Emily Jones, ISL’s Essay Contest Winner, shares how her experience in Costa Rica affected her patient approach at home in Alabama:
My ISL Experience
In my ambition to become a physical therapist, I chose to volunteer with ISL because I felt the unique experience would help me become a stronger candidate for physical therapy school. Although there is no doubt that my trip to Costa Rica has done that, it has also rekindled my passion for helping people in need, both globally and locally. I have always been committed to helping people, but after this trip I have become more motivated and altered my approach in helping my local community.
I have learned that to really help others, taking time with each person makes the biggest difference. Prior to volunteering, I thought I needed to perform as many big tasks as I could in order to change the world – like consult as many clients as possible, as fast as possible. However, I have learned through ISL that taking the time to help one person means a whole lot more. Taking extra time to teach clients their exercises, listen to their story, and have a meaningful conversation leads to a better experience and better learning. While I was in Costa Rica, I helped diagnose a woman with a meniscus problem – although I was there primarily to heal this problem, I made sure to smile, really listen to her concerns, entertain her young daughter with a stethoscope and theraband, and have fun with the exercises. In the end we were all laughing and the woman looked and felt better after her appointment.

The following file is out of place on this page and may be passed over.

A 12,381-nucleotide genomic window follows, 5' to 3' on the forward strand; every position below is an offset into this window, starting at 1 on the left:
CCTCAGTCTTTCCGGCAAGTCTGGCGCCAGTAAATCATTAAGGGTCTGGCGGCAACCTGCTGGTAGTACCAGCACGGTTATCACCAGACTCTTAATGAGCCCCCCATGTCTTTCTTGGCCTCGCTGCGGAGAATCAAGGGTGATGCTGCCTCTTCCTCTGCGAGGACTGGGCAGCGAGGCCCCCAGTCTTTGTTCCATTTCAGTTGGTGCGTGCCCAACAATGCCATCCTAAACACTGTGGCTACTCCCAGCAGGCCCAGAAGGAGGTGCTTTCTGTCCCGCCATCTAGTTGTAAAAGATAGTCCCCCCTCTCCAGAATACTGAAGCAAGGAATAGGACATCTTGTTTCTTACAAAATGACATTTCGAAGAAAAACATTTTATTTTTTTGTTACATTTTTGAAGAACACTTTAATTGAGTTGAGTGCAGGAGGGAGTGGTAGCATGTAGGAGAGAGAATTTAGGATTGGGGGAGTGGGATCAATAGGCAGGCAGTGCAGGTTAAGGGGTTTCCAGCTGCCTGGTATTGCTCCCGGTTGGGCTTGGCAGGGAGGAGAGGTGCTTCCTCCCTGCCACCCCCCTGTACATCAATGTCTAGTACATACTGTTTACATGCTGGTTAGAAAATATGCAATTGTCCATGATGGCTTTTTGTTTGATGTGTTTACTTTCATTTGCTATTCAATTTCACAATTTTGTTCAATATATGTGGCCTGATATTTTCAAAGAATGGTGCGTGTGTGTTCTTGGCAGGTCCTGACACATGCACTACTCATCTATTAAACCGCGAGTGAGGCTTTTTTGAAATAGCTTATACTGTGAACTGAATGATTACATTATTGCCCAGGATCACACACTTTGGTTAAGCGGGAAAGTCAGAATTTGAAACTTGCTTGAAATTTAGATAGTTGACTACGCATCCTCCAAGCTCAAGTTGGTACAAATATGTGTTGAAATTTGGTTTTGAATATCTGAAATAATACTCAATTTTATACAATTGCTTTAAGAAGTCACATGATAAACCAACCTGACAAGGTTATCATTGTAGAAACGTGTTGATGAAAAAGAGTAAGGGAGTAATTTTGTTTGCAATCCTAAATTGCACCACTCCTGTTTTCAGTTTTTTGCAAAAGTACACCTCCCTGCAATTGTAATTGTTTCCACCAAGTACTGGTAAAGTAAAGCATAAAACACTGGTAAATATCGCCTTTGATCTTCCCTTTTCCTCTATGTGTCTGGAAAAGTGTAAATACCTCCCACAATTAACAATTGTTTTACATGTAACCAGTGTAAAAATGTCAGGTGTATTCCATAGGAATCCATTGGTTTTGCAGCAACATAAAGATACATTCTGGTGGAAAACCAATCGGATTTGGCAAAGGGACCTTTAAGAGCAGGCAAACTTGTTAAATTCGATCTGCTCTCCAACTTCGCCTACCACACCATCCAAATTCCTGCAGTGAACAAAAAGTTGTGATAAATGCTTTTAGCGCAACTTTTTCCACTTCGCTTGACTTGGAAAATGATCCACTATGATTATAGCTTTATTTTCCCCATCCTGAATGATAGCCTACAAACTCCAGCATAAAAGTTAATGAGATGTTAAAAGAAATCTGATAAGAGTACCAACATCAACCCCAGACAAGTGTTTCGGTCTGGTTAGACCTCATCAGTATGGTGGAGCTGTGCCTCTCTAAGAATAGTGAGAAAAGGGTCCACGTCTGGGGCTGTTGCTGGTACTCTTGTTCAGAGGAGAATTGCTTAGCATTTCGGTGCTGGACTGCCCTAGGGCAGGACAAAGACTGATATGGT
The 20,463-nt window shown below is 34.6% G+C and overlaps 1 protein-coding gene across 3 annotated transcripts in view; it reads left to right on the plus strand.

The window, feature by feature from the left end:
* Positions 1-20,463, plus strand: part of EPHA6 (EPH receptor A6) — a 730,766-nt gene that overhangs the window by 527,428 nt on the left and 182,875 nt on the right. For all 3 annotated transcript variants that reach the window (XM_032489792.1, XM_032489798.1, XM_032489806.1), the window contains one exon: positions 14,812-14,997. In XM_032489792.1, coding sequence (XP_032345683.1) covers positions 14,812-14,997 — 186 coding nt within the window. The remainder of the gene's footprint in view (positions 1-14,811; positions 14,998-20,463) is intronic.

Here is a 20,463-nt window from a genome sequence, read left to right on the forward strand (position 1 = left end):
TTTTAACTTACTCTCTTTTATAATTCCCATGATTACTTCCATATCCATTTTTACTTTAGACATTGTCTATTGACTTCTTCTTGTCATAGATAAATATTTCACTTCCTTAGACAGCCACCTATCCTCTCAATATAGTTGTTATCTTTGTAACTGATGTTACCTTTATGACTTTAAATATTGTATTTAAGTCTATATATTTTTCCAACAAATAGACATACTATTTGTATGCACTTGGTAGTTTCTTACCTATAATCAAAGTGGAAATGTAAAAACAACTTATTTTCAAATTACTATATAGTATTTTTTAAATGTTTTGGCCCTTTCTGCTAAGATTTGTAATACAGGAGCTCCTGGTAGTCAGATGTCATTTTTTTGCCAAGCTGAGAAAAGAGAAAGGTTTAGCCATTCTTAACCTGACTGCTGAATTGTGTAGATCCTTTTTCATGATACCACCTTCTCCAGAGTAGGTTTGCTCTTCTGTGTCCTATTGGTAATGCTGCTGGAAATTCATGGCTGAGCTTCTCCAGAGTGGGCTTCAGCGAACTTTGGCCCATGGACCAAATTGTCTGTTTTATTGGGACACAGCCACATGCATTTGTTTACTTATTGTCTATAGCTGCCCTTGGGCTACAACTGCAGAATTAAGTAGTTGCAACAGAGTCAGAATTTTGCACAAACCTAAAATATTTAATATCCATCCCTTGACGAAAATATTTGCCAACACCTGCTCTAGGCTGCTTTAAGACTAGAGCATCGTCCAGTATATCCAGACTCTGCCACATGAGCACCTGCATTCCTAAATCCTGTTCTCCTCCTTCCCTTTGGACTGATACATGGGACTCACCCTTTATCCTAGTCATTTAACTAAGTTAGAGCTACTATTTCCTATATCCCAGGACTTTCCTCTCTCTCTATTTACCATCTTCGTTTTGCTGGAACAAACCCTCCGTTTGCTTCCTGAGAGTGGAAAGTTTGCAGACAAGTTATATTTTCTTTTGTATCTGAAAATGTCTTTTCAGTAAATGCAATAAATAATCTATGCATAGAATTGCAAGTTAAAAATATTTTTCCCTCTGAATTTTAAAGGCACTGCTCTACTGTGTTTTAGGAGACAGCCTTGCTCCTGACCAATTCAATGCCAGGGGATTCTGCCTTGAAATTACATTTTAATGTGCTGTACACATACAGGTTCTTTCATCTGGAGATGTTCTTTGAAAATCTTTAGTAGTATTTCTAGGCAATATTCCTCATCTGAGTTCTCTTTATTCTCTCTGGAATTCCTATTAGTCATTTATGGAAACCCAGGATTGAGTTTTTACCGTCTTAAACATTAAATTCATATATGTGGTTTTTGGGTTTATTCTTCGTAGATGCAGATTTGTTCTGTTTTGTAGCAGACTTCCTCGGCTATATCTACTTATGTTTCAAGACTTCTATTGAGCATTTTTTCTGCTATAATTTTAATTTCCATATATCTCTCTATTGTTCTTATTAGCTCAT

After seeing many other clients in the same situation as that woman, my motivation to help others has been revamped. The low-income communities I visited with ISL opened my eyes to the stress these people endure, whether it is from money problems, health problems, or job problems, and how they have to cope. These are the same problems that affect local communities in America and are the same problems that I can help alleviate. Through ISL I was able to offer people a chance to relax, time to work on their own problems without need for money, and education to help prevent further problems. Now that I am back home in Alabama, I have already begun to help others in the way I did with ISL. Through the Committee of 19, a hunger awareness association, I have volunteered at local food pantries in the area – I have contributed not only manual labor, but friendly help and conversation to the customers that come in. While volunteering at local physical therapy clinics, I help patients with their exercises, I listen and learn about their lives, and I take the time to help and have fun.
Before ISL, I thought I needed to contribute in big ways to really change the world. From my experience I have learned, however, that I can make a huge difference in my own community with one person at a time. Taking time with people and giving them laughter, conversation, or education is the best way to alleviate problems in local communities. This, in combination with my renewed motivation, is how I plan to change my community for the better.